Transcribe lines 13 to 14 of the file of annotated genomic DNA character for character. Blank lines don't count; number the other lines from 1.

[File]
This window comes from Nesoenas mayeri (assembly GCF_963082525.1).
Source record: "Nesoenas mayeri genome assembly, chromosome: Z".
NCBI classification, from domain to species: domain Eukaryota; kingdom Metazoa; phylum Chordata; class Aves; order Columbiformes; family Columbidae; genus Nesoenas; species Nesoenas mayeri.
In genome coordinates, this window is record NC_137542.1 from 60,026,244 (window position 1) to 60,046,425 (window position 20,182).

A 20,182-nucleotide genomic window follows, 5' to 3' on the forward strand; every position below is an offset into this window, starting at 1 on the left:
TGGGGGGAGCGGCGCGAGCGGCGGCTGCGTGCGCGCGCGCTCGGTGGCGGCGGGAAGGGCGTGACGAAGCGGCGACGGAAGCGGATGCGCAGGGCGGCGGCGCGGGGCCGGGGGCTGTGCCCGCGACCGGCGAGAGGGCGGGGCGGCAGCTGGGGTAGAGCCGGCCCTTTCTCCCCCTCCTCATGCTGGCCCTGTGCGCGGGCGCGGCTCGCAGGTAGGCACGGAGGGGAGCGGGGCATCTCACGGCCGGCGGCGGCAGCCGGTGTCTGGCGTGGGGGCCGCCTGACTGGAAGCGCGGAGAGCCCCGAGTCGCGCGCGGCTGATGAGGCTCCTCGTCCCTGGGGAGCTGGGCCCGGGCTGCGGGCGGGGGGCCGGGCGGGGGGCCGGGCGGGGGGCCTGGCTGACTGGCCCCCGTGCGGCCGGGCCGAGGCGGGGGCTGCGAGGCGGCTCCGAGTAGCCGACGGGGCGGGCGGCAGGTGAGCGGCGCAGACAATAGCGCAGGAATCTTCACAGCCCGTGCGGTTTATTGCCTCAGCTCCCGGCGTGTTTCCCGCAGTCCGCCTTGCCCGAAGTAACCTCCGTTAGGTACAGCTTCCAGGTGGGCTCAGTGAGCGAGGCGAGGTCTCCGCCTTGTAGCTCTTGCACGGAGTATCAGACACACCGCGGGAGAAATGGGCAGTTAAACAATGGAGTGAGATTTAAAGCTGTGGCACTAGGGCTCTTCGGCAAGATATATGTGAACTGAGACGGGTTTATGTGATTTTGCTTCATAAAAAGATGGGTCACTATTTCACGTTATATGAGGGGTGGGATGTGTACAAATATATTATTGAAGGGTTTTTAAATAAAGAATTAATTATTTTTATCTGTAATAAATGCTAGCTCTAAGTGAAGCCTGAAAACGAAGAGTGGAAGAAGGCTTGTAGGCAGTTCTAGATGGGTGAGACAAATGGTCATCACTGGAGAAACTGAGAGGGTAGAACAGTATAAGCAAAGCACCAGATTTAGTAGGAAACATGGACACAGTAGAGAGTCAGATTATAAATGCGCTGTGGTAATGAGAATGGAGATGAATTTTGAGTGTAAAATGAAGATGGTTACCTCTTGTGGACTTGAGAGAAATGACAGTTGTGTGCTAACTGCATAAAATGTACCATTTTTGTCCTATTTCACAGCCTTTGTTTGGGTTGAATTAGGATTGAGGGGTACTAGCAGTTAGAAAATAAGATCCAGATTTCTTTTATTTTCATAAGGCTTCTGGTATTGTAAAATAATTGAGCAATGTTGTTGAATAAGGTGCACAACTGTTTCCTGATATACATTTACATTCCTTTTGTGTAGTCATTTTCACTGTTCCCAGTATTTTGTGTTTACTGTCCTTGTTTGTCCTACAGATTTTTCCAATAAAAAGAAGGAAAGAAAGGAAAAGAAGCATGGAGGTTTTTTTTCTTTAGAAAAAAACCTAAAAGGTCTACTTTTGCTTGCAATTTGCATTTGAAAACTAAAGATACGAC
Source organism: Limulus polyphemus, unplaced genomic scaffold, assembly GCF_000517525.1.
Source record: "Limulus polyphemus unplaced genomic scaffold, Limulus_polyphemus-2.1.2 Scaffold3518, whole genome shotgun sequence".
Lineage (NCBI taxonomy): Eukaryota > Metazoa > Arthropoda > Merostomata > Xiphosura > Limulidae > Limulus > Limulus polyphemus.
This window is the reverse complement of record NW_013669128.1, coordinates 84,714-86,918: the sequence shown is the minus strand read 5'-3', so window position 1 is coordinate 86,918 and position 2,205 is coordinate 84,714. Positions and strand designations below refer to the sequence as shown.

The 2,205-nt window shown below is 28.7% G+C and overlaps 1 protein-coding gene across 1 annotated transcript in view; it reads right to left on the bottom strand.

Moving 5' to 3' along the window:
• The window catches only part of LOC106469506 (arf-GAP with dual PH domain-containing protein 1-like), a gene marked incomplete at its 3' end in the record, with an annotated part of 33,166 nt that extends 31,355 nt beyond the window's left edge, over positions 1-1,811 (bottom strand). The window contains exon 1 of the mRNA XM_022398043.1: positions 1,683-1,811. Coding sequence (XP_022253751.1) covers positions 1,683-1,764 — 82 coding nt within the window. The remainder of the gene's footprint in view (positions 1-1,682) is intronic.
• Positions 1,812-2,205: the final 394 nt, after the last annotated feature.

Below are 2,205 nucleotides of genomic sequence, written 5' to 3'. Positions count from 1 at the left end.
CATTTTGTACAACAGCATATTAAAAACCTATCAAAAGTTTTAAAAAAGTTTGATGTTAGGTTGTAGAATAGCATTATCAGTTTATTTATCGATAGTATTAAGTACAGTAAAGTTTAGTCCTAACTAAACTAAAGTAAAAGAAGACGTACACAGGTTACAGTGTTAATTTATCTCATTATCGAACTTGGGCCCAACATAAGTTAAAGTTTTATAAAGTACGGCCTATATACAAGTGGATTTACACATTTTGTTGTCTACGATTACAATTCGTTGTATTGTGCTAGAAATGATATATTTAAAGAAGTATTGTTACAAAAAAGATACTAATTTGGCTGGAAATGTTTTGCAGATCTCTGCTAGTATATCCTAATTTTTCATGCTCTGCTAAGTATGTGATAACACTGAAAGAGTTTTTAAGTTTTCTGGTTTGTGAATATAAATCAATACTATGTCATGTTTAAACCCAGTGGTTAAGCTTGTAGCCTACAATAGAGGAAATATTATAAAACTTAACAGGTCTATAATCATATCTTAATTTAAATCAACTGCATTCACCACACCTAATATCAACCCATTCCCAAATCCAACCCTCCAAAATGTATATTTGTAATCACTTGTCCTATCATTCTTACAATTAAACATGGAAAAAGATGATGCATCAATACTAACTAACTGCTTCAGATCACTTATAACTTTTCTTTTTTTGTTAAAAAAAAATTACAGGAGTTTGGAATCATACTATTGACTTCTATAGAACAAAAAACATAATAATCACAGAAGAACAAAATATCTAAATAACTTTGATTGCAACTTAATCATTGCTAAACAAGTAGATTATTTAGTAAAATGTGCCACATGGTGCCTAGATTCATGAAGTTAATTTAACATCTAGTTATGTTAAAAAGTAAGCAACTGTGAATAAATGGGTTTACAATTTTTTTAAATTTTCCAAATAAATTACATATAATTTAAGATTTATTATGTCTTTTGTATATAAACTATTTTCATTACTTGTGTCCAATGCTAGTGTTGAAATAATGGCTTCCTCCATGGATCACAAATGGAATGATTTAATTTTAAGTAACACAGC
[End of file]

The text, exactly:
• The window catches only part of LOC106469506 (arf-GAP with dual PH domain-containing protein 1-like), a gene marked incomplete at its 3' end in the record, with an annotated part of 33,166 nt that extends 31,355 nt beyond the window's left edge, over positions 1-1,811 (bottom strand). The window contains exon 1 of the mRNA XM_022398043.1: positions 1,683-1,811. Coding sequence (XP_022253751.1) covers positions 1,683-1,764 — 82 coding nt within the window. The remainder of the gene's footprint in view (positions 1-1,682) is intronic.
• Positions 1,812-2,205: the final 394 nt, after the last annotated feature.